Many employers make the mistake of assuming an employee's overtime pay rate is simply the person's hourly rate multiplied by 1.5—paying "time and a half" the hourly pay rate for overtime hours. In reality, the correct overtime rate is determined by dividing the employee's "total remuneration" for employment in a workweek (subject to a few specific exclusions) by the total number of hours actually worked by the individual in that time period. To compensate overtime-eligible (nonexempt) employees properly and dodge costly wage and hour lawsuits, you should avoid the following common mistakes when it comes to calculating the regular rate for overtime pay.

  • Parental leave policies: what to know and what to consider

    As American tech companies continue to offer generous parental leave policies, the pressure increases on employers in other industries to consider and implement policies that allow employees time to bond with a new child. Although current federal law doesn't require employers to offer paid parental leave, the trend is edging that way. Ivanka Trump and Alexandria Ocasio-Cortez both recently tweeted about paid parental leave being a priority. Given the rise in popularity of such leave and the political interest in the issue, employers must be ready to adopt appropriate parental leave policies.

  • Something lacking in your workplace? Boosting employees' soft skills can help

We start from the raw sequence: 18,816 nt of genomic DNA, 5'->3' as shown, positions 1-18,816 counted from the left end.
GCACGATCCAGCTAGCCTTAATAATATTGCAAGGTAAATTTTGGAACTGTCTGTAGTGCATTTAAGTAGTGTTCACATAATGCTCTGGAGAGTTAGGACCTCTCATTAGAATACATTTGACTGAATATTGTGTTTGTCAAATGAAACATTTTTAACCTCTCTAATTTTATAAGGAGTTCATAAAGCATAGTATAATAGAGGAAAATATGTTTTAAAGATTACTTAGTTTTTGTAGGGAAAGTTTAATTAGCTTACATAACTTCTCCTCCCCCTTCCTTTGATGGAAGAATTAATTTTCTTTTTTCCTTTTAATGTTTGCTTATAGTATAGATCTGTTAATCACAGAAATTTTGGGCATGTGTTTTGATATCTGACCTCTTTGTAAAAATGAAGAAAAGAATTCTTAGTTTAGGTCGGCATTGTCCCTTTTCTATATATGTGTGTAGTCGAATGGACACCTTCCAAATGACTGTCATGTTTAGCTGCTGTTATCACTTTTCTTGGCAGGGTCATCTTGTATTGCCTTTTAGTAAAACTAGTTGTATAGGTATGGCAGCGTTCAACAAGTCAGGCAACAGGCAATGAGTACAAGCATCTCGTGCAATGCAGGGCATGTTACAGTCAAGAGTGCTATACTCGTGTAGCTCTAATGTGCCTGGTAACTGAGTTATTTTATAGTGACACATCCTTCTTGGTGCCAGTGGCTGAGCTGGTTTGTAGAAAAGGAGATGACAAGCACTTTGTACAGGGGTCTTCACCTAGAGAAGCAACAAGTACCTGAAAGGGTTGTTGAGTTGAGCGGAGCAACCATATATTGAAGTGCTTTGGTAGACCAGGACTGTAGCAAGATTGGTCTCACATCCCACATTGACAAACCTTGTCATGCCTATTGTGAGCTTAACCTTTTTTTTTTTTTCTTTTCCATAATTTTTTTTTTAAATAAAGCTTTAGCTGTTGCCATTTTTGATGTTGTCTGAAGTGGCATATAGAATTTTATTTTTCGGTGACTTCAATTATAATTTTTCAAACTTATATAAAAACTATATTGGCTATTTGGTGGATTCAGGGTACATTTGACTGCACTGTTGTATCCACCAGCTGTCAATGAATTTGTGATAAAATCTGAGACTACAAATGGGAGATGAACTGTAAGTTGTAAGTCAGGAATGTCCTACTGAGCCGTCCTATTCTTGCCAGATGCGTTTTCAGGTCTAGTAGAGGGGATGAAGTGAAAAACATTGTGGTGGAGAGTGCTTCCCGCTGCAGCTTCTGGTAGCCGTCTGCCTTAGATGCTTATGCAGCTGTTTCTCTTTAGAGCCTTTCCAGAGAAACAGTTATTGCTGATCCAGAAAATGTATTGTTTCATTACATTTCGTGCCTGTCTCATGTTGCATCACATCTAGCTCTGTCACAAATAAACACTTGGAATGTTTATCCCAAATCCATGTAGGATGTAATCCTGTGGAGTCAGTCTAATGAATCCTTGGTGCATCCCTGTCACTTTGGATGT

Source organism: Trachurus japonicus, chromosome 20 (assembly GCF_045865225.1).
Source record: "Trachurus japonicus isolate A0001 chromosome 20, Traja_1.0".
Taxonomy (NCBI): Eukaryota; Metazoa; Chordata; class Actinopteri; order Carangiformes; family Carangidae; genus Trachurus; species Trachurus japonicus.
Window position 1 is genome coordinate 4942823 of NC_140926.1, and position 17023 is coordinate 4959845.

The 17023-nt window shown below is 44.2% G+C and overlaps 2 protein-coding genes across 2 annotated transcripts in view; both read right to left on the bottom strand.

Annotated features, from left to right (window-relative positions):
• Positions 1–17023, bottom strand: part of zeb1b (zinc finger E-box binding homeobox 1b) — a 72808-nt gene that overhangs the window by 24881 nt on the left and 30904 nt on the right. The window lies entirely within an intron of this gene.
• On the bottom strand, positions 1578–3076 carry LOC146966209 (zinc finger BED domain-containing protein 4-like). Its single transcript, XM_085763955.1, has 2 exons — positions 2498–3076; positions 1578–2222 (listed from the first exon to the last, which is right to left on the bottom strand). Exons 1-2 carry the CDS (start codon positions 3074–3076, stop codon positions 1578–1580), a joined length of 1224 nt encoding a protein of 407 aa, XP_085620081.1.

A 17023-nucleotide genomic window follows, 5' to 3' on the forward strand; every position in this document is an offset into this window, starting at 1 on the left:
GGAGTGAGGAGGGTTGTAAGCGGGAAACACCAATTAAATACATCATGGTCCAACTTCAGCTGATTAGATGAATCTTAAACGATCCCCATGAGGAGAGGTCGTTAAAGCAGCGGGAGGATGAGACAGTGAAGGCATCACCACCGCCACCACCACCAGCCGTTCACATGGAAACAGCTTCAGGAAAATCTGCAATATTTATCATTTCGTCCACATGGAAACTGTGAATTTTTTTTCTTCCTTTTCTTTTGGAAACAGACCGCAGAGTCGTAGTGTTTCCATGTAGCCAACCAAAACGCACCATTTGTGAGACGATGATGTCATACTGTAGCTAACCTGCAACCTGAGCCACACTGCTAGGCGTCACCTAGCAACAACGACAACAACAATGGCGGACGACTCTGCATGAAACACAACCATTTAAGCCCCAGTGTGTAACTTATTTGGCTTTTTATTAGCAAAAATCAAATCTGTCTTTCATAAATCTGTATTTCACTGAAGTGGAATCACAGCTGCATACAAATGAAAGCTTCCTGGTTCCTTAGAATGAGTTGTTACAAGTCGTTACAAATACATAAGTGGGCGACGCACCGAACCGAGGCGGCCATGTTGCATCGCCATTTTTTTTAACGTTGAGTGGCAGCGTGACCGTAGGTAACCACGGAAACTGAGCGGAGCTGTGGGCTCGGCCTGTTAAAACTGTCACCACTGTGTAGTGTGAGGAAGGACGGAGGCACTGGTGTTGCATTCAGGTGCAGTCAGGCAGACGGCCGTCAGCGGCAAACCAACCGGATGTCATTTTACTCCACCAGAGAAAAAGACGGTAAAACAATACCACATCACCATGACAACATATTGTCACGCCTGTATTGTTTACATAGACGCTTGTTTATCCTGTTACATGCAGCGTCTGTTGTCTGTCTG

Anyone involved in recruiting and hiring knows the importance of assessing a candidate's skills. Does the candidate have the right training, experience, and credentials to do the job? But anyone in charge of hiring (or maybe even rehabilitating already-employed workers who aren't quite measuring up) knows that merely evaluating a candidate's hard skills isn't enough. More and more, employers are finding "soft skills" are essential in the workplace.

  • Cutting-Edge HR

    Report identifies most important skills for recruiters. LinkedIn's new Future of Recruiting report identifies the number one priority for recruiting organizations during the next five years will be keeping pace with rapidly changing hiring needs. The report finds that talent analytics roles have grown by 111% since 2014. The data also show that the three skills that will become more important over the next five years are the ability to engage passive candidates, the ability to analyze talent data to drive decisions, and the ability to advise business leaders and hiring managers. Among the other findings, the report notes that demand for recruiting professionals is at an all-time high, the career path to becoming a recruiter is evolving, and deeper investments in technology will be required to find quality candidates.

  • Federal Watch

    NLRB releases 2019 case-processing data. The National Labor Relations Board (NLRB) has announced progress in case processing in three of its divisions for fiscal year (FY) 2019. The Office of Appeals, which reviews appeals by employers, unions, and individuals who believe their unfair labor practice allegations have been wrongly dismissed by an NLRB regional office, reduced its backlog of cases from 294 in FY 2018 to 98 in FY 2019. The Division of Advice, which provides guidance to the regional offices on difficult and novel issues arising in the processing of unfair labor practice charges, reduced the average age of closed cases for FY 2019 to 38.6 days, a 9.8% reduction from FY 2018. The Board's Freedom of Information Act (FOIA) Branch processes all FOIA requests made to the agency. In FY 2019, the branch reported that it responded within 20 working days to 67.5% of FOIA requests and 90% of FOIA appeals.